Wednesday, April 30, 2014

Learn Landscape Photography Series: When?

Welcome to the world of chasing the sky. It's Ironic that a landscape photographer has to focus more attention on what's happening in the sky above than on the land below. But it's the light from the sky that will make the most of your images going forward and for the most part it can be planned.

The magical "Golden Hour" as you may have heard over and over again is the hour of soft light the sun gives subjects as it rises and sets. So show up a half hour before sunrise or sunset, take a couple shots, and your a photographic icon. OK now back to reality, in order to get the most possibilities from a location I like to break it down into a two hour window for shooting. Don't forget to give yourself enough time to hike into the location and set up everything.

Landscape photography by Nick Oman Photography.
Blue Hour

About an hour and a half before sunrise a little light will be brightening things up in a nice soft blue. Call it "Blue Hour". During this blue period you can really set a cooler tone to your photos. The next change in light will be when the sun starts to brighten up any clouds. Look for the pinks, reds, and then the oranges to really start to come alive anywhere from forty-five to thirty minutes before sunrise. As the colors start to fade out of the clouds, take notice of the sun bathing it's now warm light on what's behind you. You already planned for this didn't you? It's OK it can be more of a bonus shot anyway.  Plus we're at the point of the actual sunrise. Look for it to just barely peak out in order to capture a nice sun-star(I'll be giving more tips on sun-stars later in the series), which is perfect for when the clouds are non-existent.

The next time and really my favorite for taking dramatic images is sunset. It works in the opposite of sunrise with the distinct advantage of being able to see what you are actually doing! So of course the same deal, check your back up to an hour before the actual sunset, look for a sun-star at sunset, and hopefully enjoy the color show after the sun goes down. As the color in the clouds begin to fade the blue hour will start to set in. ***On a side note I find this is the best time for cityscapes since there is actually other people awake besides you and they will have their lights on(unlike early morning). As a photographer this is the scenario we always hope for, but often mother nature has other ideas. One more tip for sunsets and possibly the best is don't give up until you are sure everything is done. I don't know how many times the most amazing displays of nature have happened just when it looked like all would be lost. Be patient and wait, you don't want to be heading home only to see the sky explode in brilliant colors behind you. Trust me it sucks and you will probably cry a little!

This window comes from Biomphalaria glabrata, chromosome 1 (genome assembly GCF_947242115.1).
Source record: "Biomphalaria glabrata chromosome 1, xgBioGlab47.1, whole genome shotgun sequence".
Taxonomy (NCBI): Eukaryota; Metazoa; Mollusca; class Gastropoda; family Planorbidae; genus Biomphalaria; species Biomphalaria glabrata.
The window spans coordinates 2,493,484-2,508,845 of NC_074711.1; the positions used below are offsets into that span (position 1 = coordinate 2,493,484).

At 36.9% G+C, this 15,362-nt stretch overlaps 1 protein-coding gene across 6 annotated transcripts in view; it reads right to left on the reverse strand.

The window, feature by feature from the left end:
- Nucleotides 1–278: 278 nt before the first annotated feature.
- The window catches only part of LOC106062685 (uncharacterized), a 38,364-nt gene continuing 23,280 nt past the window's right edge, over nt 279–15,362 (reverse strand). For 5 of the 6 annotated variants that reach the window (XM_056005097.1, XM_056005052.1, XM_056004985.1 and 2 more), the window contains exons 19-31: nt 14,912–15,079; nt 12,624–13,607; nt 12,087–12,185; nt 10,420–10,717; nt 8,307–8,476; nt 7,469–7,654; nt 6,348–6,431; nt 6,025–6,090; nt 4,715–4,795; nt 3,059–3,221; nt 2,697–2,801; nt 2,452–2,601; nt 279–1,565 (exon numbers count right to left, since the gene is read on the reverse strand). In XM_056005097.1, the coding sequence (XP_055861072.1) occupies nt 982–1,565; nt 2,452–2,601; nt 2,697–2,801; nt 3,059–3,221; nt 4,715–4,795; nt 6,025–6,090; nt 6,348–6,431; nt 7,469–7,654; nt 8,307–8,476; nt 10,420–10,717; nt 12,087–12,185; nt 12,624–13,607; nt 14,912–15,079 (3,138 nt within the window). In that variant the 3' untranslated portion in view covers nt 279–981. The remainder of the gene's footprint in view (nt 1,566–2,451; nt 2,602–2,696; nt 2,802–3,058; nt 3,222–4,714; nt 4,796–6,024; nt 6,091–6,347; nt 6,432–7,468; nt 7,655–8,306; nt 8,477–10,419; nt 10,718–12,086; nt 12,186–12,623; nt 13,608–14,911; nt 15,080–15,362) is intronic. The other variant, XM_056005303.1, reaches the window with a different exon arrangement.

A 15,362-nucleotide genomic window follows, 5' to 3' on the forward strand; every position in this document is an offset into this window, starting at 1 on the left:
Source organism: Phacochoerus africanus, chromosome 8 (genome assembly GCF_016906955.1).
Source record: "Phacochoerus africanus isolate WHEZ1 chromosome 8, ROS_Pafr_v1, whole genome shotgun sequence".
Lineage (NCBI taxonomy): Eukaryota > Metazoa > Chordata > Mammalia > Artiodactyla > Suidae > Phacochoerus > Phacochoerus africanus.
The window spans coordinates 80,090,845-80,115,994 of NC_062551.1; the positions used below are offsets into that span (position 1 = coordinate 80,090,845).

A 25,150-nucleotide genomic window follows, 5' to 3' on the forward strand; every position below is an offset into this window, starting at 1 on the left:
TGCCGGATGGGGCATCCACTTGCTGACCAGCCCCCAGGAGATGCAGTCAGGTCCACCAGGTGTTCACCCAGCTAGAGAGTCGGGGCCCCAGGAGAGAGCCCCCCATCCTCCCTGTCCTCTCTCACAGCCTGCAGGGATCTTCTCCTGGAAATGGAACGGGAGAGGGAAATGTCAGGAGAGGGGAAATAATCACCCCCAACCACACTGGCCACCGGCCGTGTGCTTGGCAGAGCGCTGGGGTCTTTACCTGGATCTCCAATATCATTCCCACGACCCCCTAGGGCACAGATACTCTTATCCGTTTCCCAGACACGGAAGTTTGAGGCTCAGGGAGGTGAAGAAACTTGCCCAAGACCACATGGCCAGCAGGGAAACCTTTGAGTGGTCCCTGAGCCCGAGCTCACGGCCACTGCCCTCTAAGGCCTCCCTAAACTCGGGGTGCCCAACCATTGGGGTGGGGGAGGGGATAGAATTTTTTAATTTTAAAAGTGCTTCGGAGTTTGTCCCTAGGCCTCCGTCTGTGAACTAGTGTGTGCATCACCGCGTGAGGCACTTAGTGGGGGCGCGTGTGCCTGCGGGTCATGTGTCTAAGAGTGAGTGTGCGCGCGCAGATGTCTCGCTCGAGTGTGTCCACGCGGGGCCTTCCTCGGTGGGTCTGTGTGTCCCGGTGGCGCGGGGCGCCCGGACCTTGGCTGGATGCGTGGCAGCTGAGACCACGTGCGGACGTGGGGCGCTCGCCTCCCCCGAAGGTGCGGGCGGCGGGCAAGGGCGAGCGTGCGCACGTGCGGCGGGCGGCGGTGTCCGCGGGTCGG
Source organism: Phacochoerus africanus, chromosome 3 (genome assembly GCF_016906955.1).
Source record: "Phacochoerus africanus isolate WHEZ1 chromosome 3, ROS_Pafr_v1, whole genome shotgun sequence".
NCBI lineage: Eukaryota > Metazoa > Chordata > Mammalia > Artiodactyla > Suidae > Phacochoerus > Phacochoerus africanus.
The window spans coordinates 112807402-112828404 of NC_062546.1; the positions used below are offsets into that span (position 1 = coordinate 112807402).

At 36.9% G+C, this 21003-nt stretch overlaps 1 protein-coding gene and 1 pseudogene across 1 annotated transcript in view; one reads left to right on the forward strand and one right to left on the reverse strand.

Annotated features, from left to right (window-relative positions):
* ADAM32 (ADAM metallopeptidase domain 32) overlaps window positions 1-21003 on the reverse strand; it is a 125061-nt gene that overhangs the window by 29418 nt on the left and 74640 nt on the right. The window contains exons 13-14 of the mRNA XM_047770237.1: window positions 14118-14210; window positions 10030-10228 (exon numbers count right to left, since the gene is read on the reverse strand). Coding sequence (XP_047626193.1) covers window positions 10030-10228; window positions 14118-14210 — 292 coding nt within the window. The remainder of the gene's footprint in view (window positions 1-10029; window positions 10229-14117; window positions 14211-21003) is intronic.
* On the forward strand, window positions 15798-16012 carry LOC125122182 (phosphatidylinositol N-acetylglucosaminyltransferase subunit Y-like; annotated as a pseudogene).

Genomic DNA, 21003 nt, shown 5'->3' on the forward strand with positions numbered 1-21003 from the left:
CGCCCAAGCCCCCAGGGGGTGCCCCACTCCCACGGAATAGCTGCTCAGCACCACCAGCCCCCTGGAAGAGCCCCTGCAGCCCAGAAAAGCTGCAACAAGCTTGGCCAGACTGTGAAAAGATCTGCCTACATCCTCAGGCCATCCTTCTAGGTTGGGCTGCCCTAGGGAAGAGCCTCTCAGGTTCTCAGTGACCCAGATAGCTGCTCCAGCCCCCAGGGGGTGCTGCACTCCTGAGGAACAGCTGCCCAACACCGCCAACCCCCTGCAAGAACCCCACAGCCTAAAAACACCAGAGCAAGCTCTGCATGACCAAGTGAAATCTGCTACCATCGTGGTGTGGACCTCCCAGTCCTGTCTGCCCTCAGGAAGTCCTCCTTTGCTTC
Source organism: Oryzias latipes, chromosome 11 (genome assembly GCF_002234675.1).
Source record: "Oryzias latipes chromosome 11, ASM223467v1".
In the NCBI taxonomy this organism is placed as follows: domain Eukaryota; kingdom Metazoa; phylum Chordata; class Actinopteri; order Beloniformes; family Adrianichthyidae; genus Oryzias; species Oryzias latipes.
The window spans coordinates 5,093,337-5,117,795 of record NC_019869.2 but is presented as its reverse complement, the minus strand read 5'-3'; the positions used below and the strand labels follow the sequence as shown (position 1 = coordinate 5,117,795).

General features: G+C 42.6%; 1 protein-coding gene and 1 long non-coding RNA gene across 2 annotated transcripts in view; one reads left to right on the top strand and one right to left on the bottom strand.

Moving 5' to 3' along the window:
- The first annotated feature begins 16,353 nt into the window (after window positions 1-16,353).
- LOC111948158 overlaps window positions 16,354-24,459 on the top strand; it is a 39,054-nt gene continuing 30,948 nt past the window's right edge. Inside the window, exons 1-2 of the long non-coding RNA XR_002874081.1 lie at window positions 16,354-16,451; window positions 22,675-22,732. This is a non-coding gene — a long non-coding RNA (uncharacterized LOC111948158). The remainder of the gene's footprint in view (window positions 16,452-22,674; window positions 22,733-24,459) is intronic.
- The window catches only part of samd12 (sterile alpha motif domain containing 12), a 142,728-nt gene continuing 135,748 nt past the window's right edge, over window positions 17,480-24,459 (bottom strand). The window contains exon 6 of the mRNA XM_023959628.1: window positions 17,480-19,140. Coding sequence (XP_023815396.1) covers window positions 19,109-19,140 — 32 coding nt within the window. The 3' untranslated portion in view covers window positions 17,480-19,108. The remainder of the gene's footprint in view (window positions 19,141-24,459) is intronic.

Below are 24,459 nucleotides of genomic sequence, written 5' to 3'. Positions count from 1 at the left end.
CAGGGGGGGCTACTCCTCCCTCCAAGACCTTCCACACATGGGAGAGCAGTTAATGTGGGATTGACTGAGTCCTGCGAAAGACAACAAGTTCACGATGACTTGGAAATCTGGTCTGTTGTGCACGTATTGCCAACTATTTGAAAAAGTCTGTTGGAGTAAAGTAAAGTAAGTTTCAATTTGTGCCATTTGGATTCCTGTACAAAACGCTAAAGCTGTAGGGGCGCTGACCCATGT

You don't always have to get up at the crack of dawn or stay out into the wee hours of the night for drama. Storms can make for some spectacular scenes in midday. Storm fronts tend to be the most exciting and turbulent, were as the back of the storm can be beautifully serene and peaceful. Capturing either conditions can be tricky, not only for timing, but to not get soaked, frozen, or hit by lightning. If you prevail though the images can be sublime! Other landscape opportunities that can happen in the middle of the day are when the weather calls for overcast skies. You would think that gray skies would lead to flat dull images, but it is actually a great time to shoot waterfalls and foliage. The clouds act as a giant diffuser, perfect for limiting harsh shadows and bright reflections in the water and leaves. Kind of similar to what a polarizing filter* does.

*You may have noticed that I haven't mentioned the need for filters so far. That's because between improving software, selective timing to shoot, and better HDR techniques, filters are becoming less and less important to getting the shot you envisioned. I'll go into the details of filters later on in the series and let you decide if you need them or not.  

Now for the total opposite of midday shooting and with it, little to no sleep, is astrophotography or night photography. This type of photography almost boils down completely to the "when" of shooting. First, is the Milky Way visible during the time of year for the location you are in, not to mention if it's dark enough? Then the moon's activity needs to be accounted for. Surprisingly bright ,the moon will dim all but the brightest stars and ruin any chance of capturing the Milky Way. Oh and once you've accounted for all of this you have to wait for brightest section of the galaxy to line up with the composition you planned for. You did plan for one right?

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